This Canary isn’t in a coal mine, but it’s just as much a sign of things ahead, in this case, entirely positive.
We’re talking about the mixed-use residential neighbourhood now under construction in the West Don Lands. Named for the greasy spoon that occupied the corner of Cherry and Front for decades, Canary District is being hyped as Toronto’s first 21st-century community; that means it will be sustainable, urban, connected, transit-oriented and diverse.
Oh yes, it will also be the temporary home of the 10,000 athletes who will come to town in 2015 for the Pan Am and Parapan Am Games. Once they’re gone, and the cheering has died down, the buildings will be turned over to permanent residents, who are expected to be families and seniors as well as the requisite young professionals. There will also be units for those in need of subsidized accommodation.
Though Mayor Rob Ford was not on hand for the occasion, ground was broken on the project earlier this week. A gaggle of reporters and a horde of real estate brokers showed up for the event, held in a nondescript white tent in the middle of a former industrial wasteland-turned-construction-site.
When the province chose this spot for the athletes village several years ago, there was some consternation it would spell the end of the decade’s worth of planning undertaken by Waterfront Toronto, the tripartite agency whose mandate is top quality waterfront revitalization.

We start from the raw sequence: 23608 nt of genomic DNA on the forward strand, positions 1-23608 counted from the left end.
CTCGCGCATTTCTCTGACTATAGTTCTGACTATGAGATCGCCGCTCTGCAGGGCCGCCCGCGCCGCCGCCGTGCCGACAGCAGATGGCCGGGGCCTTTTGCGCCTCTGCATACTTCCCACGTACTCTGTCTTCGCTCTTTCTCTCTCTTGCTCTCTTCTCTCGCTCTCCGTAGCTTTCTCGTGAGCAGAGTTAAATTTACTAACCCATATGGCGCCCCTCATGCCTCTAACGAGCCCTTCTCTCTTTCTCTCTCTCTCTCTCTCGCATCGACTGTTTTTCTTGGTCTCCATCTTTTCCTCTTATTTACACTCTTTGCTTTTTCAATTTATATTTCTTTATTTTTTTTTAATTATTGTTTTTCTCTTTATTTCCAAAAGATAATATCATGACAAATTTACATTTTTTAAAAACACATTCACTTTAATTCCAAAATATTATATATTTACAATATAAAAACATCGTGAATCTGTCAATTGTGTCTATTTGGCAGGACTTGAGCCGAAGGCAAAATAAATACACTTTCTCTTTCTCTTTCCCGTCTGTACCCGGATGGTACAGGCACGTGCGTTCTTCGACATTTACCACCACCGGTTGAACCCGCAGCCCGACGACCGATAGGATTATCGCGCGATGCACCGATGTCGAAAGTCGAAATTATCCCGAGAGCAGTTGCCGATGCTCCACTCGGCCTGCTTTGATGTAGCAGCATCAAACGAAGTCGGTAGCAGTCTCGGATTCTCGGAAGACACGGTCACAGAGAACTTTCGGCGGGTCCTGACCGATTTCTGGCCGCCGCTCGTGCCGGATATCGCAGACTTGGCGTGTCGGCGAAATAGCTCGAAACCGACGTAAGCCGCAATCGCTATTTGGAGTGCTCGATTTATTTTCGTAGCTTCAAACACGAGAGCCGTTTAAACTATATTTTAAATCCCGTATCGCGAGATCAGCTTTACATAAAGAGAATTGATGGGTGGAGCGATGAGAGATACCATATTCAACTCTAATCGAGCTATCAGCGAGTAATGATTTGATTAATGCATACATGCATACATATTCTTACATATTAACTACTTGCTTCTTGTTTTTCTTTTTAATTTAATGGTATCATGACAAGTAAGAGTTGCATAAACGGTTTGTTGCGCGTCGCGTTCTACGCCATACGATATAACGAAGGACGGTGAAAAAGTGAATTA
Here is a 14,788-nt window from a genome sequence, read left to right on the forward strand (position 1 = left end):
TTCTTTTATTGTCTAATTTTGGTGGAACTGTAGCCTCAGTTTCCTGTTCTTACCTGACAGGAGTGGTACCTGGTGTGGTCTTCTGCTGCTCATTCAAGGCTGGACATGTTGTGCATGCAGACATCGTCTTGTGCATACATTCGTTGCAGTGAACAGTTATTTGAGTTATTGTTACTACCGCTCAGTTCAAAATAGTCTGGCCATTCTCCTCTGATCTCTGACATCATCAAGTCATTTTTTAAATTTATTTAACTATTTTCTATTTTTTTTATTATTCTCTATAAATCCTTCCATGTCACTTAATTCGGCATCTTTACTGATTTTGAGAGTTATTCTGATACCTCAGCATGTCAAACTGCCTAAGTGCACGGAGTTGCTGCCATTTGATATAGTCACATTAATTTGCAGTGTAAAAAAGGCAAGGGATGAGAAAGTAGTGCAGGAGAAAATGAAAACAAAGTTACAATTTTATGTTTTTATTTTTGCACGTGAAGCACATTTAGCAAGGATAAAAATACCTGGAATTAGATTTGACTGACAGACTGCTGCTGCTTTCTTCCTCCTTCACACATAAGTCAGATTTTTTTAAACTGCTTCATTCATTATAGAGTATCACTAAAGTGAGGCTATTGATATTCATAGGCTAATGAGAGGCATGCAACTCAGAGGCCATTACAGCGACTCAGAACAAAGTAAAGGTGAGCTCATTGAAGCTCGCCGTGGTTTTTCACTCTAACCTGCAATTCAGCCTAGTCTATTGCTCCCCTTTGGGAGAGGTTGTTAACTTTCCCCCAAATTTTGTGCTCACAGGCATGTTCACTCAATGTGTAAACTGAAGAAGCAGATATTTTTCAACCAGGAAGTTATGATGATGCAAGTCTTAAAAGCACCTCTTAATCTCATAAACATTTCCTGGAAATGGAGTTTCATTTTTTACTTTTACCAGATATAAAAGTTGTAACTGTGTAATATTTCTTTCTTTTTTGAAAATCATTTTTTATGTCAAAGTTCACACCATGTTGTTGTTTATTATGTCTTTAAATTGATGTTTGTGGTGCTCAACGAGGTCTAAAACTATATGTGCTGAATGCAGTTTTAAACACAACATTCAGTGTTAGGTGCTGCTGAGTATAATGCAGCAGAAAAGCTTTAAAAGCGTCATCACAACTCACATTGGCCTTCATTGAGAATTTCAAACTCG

That process, an exhaustive one highlighted by international design competitions and a design review panel, was meant to ensure that the West Don Lands remains an exercise in city-building, not simply a random accumulation of condos.
Though we tend to forget in Toronto, it’s the difference between something that adds up to more than its sum, and something that doesn’t.
“Ultimately,” said lead architect Bruce Kuwabara, “this is about making a great city. We have to get it right for the long term . . . but at high speed. We’re gonna prepare the city for a sustainable future. We know how to build buildings, now we’re gonna demonstrate how to build a city.”
Kuwabara’s partner, Peter Clewes of architectsAlliance, talked about how “housing makes cities” and of the need for “coherent diversity.”
Their vision of the West Don Lands comprises a series of low- and midrise developments surrounded by narrow streets and wide sidewalks, parks and public spaces. Eschewing the standard Toronto tower-on-a-podium model, Kuwabara, Clewes and their collaborators (MacLennan Jaunkalns Miller Architects and Daoust Lestage Inc.), have opted for slab buildings, which rise vertically from the ground.
The intention is to maximize the sense of connectivity; Kuwabara describes them as “extroverted.” Unlike so many contemporary developments, the Canary District does not ignore its context or shrink from its neighbours. This is the opposite of the approach that has deliberately left suburbia without any semblance of street life or a public realm.
Indeed, the architects talk openly about applying the “lessons” of urbanism, lessons learned after half a century or more of horribly inappropriate growth organized around the needs of the car, not people.